October 2, 1989
Rain soaked the debris-strewn streets of Charleston, but survivors of the coastal city ravaged by Hurricane Hugo banded together to give thanks for life. Morris Street Baptist Church, as in many areas of the city, remained without power 10 days after Hugo's 135-m.p.h. winds hit, but Sunday school and services were held in the natural light from windows. The Rev. Jesse Jackson, a South Carolina native, visited the church and met a caravan of trucks with supplies from Washington, D.C.
NEWS
August 26, 1998 | J.R. MOEHRINGER, TIMES STAFF WRITER
More than half a million people fled the sea shore Tuesday, from Murrells Inlet, S.C., to the Chesapeake Bay as Hurricane Bonnie, a storm almost as large as the South itself, gathered strength and whirled its way toward land. Like a scene from some end-of-the-world movie, cars were bumper-to-bumper on roads leading inland, after officials issued strict evacuation orders for residents of North Carolina's Outer Banks and warned everyone in the region that this is a storm not to be trifled with.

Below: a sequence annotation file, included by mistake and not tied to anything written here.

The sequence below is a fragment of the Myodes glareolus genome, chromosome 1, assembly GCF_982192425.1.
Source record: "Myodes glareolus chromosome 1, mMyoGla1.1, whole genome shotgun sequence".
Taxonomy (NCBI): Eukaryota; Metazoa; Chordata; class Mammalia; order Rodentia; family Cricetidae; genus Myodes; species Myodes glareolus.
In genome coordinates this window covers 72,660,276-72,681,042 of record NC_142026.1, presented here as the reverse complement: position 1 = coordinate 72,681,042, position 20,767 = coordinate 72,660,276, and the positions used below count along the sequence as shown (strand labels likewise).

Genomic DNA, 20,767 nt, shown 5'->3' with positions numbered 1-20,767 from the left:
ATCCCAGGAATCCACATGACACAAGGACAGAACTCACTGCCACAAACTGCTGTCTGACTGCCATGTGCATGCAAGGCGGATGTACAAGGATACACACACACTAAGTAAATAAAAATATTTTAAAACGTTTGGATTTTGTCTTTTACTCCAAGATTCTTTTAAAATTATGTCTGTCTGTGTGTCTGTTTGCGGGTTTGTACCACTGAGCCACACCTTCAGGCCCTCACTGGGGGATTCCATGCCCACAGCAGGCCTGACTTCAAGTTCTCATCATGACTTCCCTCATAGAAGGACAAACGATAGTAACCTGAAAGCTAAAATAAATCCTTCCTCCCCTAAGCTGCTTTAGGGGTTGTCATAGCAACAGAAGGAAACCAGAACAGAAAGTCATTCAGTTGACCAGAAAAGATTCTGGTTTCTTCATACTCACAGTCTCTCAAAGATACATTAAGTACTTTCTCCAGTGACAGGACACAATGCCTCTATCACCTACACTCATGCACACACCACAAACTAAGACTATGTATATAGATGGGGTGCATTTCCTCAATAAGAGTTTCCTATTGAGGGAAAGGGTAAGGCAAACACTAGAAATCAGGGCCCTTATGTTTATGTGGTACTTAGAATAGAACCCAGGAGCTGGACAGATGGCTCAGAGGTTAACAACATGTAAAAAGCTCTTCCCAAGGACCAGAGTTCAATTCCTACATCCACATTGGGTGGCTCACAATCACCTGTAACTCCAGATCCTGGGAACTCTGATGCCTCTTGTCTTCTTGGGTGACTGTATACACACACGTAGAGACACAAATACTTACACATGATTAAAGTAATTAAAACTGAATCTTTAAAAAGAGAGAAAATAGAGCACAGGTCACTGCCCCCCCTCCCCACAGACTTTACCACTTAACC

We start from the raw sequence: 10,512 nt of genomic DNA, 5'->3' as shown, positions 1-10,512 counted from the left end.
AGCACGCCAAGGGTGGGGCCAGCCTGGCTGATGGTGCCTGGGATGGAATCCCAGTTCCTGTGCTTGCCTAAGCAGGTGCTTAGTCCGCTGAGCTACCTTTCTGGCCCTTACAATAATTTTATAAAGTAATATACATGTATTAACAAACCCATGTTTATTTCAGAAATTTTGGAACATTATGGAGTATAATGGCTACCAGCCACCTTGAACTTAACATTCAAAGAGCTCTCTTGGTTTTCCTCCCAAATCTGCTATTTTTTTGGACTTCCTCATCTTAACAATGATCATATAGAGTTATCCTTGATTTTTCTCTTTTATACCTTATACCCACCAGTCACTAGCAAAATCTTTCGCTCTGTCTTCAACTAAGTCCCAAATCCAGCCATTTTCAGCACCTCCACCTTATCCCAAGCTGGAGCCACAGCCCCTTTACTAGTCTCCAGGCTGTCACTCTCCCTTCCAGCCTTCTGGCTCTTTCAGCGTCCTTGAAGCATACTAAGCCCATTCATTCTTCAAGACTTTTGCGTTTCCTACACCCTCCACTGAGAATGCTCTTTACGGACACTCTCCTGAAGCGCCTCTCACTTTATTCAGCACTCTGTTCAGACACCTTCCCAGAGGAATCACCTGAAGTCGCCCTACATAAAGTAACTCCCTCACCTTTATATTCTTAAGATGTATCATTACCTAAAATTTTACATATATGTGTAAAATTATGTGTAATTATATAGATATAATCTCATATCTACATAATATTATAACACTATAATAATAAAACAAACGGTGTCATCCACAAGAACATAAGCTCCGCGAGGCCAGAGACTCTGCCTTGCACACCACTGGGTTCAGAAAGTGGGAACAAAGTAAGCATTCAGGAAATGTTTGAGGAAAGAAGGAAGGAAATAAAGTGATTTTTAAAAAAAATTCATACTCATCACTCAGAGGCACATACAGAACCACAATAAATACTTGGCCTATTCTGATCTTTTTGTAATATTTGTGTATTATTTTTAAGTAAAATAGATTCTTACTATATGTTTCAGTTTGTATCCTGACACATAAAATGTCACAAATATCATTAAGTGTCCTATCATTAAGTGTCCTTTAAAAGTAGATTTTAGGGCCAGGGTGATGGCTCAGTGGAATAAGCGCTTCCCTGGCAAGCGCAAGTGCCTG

NEWS
September 6, 1996 | ERIC HARRISON and MIKE CLARY, SPECIAL TO THE TIMES
Hurricane Fran, blowing with dark fury, roared across Cape Fear late Thursday and sliced into North Carolina like an ax, killing one woman there and another in South Carolina and sending at least half a million people scrambling for safety. Rain blew sideways. Waves taller than houses crashed into shore. Wind hurled rocks through windows and onto rooftops. Both North and South Carolina declared emergencies.
NEWS
September 5, 1996 | MIKE CLARY, SPECIAL TO THE TIMES
South Carolina Gov. David Beasley declared a state of emergency, called out the National Guard and ordered half a million people evacuated as powerful Hurricane Fran roared toward an expected collision with the vulnerable Southeastern United States late today or early Friday. "This storm is incredibly dangerous and must be taken seriously as the life-threatening force that it is," Beasley said.
NEWS
August 17, 1994 | Associated Press
A tornado spawned by the remnants of Tropical Storm Beryl smashed through town Tuesday, trapping people for hours in a caved-in shopping center and injuring at least 35. From 40 to 50 buildings were damaged or destroyed, City Administrator L. C. Greene said. "It came by swirling trash, metal, limbs everywhere, then it just stopped and then went on. You could see big old puffs of blue as it went through" knocking out electrical transformers, said Phillip Butler, a grocery store employee. Gov.